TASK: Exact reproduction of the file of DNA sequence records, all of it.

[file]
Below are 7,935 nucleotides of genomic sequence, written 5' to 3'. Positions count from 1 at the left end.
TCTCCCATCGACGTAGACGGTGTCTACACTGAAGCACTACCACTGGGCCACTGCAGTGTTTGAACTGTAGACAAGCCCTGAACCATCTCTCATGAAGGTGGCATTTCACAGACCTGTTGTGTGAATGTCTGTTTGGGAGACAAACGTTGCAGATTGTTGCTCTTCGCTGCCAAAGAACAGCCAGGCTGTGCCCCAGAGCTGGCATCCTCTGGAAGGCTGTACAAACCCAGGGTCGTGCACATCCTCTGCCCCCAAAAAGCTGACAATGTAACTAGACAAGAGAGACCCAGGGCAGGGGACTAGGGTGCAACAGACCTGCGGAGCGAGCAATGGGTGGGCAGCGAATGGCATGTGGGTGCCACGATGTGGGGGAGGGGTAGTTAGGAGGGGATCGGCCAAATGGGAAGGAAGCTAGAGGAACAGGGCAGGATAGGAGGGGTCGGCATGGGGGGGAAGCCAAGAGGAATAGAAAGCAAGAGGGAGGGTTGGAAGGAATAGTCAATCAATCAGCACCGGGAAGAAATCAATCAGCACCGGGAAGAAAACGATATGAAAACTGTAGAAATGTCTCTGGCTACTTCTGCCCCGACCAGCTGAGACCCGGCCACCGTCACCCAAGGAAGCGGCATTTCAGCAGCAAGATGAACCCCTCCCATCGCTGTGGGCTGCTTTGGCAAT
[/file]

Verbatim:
Below are 7,935 nucleotides of genomic sequence, written 5' to 3'. Positions count from 1 at the left end.
TCTCCCATCGACGTAGACGGTGTCTACACTGAAGCACTACCACTGGGCCACTGCAGTGTTTGAACTGTAGACAAGCCCTGAACCATCTCTCATGAAGGTGGCATTTCACAGACCTGTTGTGTGAATGTCTGTTTGGGAGACAAACGTTGCAGATTGTTGCTCTTCGCTGCCAAAGAACAGCCAGGCTGTGCCCCAGAGCTGGCATCCTCTGGAAGGCTGTACAAACCCAGGGTCGTGCACATCCTCTGCCCCCAAAAAGCTGACAATGTAACTAGACAAGAGAGACCCAGGGCAGGGGACTAGGGTGCAACAGACCTGCGGAGCGAGCAATGGGTGGGCAGCGAATGGCATGTGGGTGCCACGATGTGGGGGAGGGGTAGTTAGGAGGGGATCGGCCAAATGGGAAGGAAGCTAGAGGAACAGGGCAGGATAGGAGGGGTCGGCATGGGGGGGAAGCCAAGAGGAATAGAAAGCAAGAGGGAGGGTTGGAAGGAATAGTCAATCAATCAGCACCGGGAAGAAATCAATCAGCACCGGGAAGAAAACGATATGAAAACTGTAGAAATGTCTCTGGCTACTTCTGCCCCGACCAGCTGAGACCCGGCCACCGTCACCCAAGGAAGCGGCATTTCAGCAGCAAGATGAACCCCTCCCATCGCTGTGGGCTGCTTTGGCAAT